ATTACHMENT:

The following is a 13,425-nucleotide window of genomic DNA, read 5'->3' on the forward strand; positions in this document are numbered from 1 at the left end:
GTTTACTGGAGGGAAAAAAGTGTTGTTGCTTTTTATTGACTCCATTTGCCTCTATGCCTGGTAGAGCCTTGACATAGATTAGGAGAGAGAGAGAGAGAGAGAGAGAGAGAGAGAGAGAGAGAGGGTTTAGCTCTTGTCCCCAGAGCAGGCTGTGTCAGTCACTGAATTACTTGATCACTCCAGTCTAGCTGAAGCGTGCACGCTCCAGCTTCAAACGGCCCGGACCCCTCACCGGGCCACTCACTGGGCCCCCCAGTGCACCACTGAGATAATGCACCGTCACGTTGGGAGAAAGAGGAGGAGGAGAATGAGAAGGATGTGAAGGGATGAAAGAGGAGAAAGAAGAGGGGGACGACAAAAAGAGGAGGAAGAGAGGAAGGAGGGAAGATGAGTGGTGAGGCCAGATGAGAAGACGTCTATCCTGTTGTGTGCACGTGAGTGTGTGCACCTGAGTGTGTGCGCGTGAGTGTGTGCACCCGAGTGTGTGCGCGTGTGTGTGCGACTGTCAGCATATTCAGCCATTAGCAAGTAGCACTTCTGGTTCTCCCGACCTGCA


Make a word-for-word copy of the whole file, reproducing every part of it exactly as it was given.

The following is a 13,425-nucleotide window of genomic DNA, read 5'->3' on the forward strand; positions in this document are numbered from 1 at the left end:
GTTTACTGGAGGGAAAAAAGTGTTGTTGCTTTTTATTGACTCCATTTGCCTCTATGCCTGGTAGAGCCTTGACATAGATTAGGAGAGAGAGAGAGAGAGAGAGAGAGAGAGAGAGAGAGAGAGGGTTTAGCTCTTGTCCCCAGAGCAGGCTGTGTCAGTCACTGAATTACTTGATCACTCCAGTCTAGCTGAAGCGTGCACGCTCCAGCTTCAAACGGCCCGGACCCCTCACCGGGCCACTCACTGGGCCCCCCAGTGCACCACTGAGATAATGCACCGTCACGTTGGGAGAAAGAGGAGGAGGAGAATGAGAAGGATGTGAAGGGATGAAAGAGGAGAAAGAAGAGGGGGACGACAAAAAGAGGAGGAAGAGAGGAAGGAGGGAAGATGAGTGGTGAGGCCAGATGAGAAGACGTCTATCCTGTTGTGTGCACGTGAGTGTGTGCACCTGAGTGTGTGCGCGTGAGTGTGTGCACCCGAGTGTGTGCGCGTGTGTGTGCGACTGTCAGCATATTCAGCCATTAGCAAGTAGCACTTCTGGTTCTCCCGACCTGCA